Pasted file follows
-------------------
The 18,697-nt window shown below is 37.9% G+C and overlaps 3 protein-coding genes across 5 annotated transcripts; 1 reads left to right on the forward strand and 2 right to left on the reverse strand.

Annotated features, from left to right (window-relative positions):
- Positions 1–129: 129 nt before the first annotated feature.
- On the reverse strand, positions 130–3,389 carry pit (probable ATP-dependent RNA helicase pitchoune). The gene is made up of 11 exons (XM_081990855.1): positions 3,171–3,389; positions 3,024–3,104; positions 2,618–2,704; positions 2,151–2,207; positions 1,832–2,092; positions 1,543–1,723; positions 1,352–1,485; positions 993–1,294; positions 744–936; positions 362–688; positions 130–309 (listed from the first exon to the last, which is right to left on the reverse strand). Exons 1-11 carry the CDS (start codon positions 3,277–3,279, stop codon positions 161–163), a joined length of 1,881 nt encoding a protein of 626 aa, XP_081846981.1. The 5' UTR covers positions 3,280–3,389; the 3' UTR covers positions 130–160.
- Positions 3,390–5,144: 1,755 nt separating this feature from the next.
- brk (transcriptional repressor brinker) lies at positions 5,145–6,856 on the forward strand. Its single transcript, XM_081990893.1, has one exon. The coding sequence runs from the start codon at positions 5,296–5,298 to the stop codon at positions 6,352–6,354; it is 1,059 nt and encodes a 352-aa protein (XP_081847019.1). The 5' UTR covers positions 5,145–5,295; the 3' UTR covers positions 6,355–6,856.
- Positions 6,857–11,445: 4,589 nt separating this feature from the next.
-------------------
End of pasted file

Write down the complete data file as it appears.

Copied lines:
The 18,697-nt window shown below is 37.9% G+C and overlaps 3 protein-coding genes across 5 annotated transcripts; 1 reads left to right on the forward strand and 2 right to left on the reverse strand.

Annotated features, from left to right (window-relative positions):
- Positions 1–129: 129 nt before the first annotated feature.
- On the reverse strand, positions 130–3,389 carry pit (probable ATP-dependent RNA helicase pitchoune). The gene is made up of 11 exons (XM_081990855.1): positions 3,171–3,389; positions 3,024–3,104; positions 2,618–2,704; positions 2,151–2,207; positions 1,832–2,092; positions 1,543–1,723; positions 1,352–1,485; positions 993–1,294; positions 744–936; positions 362–688; positions 130–309 (listed from the first exon to the last, which is right to left on the reverse strand). Exons 1-11 carry the CDS (start codon positions 3,277–3,279, stop codon positions 161–163), a joined length of 1,881 nt encoding a protein of 626 aa, XP_081846981.1. The 5' UTR covers positions 3,280–3,389; the 3' UTR covers positions 130–160.
- Positions 3,390–5,144: 1,755 nt separating this feature from the next.
- brk (transcriptional repressor brinker) lies at positions 5,145–6,856 on the forward strand. Its single transcript, XM_081990893.1, has one exon. The coding sequence runs from the start codon at positions 5,296–5,298 to the stop codon at positions 6,352–6,354; it is 1,059 nt and encodes a 352-aa protein (XP_081847019.1). The 5' UTR covers positions 5,145–5,295; the 3' UTR covers positions 6,355–6,856.
- Positions 6,857–11,445: 4,589 nt separating this feature from the next.